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Home Community Greek-American singer Evangelia reveals inspiration behind new song 'Fotiá'

Greek-American singer Evangelia reveals inspiration behind new song ‘Fotiá’

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Having grown up both in Greece, on the island of Crete, as well as New Jersey in the US, Evangelia’s heart is split between two different countries and cultures.

However, her new single ‘Fotiá’ tells the tale of her Greek heritage, bringing together traditional Greek sounds and driving drums with modern pop melodies.

The Greek Herald spoke with Evangelia about her new song, how she got started as a hit singer and desires for her music career.

Tell me a little bit about your new song ‘Fotia.’ What was the inspiration behind the song?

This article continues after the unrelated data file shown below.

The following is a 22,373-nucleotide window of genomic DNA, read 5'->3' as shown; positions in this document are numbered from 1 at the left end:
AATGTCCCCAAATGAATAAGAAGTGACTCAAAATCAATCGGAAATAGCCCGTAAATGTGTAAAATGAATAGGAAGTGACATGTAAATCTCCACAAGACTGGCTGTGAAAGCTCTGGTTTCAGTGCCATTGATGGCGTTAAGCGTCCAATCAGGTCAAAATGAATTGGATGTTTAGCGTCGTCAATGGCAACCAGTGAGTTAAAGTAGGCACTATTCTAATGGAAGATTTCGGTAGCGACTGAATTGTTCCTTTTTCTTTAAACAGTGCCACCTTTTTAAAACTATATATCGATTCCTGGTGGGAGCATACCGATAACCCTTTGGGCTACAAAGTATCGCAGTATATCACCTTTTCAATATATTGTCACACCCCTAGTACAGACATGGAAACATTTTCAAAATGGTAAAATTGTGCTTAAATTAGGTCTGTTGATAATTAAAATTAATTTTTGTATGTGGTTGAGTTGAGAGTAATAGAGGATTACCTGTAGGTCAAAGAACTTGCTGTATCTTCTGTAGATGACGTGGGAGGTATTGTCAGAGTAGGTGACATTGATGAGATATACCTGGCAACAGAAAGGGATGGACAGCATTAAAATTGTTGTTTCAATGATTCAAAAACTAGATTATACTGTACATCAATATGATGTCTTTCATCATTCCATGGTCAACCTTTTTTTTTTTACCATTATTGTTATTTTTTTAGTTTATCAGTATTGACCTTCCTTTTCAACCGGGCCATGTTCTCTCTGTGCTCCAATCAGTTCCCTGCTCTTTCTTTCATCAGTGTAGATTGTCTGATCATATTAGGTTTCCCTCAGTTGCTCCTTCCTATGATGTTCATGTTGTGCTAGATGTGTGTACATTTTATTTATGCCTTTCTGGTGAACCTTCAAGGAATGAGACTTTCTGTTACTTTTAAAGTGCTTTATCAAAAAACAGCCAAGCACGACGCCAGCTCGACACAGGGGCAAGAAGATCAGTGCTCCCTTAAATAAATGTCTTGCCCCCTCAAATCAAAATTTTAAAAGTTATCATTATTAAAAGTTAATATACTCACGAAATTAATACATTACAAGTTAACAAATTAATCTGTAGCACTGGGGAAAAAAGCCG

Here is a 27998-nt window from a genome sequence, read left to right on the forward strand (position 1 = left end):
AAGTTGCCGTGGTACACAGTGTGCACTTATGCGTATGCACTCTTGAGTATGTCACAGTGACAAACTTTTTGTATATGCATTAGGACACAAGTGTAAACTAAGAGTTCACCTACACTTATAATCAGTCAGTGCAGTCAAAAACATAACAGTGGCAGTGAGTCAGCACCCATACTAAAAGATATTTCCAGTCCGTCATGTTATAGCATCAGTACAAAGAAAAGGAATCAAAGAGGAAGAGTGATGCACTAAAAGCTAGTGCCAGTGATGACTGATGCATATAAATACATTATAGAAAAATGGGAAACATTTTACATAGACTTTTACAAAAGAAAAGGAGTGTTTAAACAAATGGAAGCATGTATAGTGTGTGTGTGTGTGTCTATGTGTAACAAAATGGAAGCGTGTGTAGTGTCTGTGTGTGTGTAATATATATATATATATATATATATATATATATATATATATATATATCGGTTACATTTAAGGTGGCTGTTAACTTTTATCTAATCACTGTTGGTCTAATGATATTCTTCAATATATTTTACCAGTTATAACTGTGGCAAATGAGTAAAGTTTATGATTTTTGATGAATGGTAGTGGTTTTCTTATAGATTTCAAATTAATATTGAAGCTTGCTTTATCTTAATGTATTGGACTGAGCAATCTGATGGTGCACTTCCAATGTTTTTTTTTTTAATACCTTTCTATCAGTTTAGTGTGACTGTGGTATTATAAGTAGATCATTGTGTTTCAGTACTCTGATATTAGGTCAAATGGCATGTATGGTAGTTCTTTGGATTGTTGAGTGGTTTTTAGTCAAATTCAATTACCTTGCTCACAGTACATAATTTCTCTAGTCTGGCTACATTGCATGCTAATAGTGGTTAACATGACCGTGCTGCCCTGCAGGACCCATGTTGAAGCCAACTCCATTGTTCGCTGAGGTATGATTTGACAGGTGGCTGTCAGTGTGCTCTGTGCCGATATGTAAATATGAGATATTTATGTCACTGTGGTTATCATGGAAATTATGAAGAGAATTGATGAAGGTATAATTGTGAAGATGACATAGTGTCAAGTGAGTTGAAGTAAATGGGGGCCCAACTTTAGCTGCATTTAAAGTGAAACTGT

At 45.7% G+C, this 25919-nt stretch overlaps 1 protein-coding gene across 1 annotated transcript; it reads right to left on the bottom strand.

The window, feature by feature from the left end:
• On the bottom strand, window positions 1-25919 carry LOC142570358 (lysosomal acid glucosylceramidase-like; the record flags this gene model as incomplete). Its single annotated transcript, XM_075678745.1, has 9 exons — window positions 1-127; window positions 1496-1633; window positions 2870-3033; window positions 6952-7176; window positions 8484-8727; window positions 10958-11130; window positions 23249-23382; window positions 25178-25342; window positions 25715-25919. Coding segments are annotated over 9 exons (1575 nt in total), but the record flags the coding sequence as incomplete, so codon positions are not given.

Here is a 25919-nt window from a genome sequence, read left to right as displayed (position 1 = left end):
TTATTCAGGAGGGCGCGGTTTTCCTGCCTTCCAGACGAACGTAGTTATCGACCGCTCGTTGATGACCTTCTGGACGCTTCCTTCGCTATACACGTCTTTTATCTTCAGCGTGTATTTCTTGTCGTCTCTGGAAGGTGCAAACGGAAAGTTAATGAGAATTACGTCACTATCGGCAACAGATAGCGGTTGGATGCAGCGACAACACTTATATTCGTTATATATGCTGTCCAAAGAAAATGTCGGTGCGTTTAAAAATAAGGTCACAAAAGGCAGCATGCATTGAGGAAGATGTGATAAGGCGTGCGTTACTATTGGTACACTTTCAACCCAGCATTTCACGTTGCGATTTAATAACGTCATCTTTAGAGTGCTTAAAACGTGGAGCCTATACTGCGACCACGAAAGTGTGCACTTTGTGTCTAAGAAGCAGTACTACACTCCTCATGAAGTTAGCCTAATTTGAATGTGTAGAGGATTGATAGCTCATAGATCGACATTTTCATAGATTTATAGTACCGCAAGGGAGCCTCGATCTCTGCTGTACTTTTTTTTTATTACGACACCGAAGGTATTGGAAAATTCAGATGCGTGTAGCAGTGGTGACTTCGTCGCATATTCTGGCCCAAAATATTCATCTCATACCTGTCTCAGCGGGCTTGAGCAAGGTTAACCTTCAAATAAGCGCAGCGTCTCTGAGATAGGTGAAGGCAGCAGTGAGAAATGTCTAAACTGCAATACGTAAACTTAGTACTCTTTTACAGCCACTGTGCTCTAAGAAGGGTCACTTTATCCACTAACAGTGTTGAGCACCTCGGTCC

At its core, Fotiá (Greek for fire) is about letting go and following your passion – whether it’s romantic love, or doing what you love. For me it’s both. 

First it is my story with my creative partner and love of my life, Stolar. I went through a lot of back and forth between my mind, my heart, and my body, until I finally gave in to everything I was feeling. It felt so good to not hold back anymore and really fall completely in love. 

Photo: Supplied/Sony Records

Second, the song is about truly following my passion to be an artist.  We wrote the song the day after signing my record deal–it was a milestone for me, because a little over a year before that I was still a full time teacher, only dreaming of where I am now.  I had to take a leap of faith, and now I’m actually doing it, living my dream unapologetically.  

Both of these experiences were filled with intense tension and release. The song really captures that feeling, from the contrast of intense drums with quiet vocals, to waiting half way through the song to finally reveal the lyric “I’m gonna lose control.” The literal translation of Fotiá is fire, the way I interpret it in this song is as passion. I’ll never be the same as I was before I wrote this song, it’s a part of me now. 

What is your creative process like?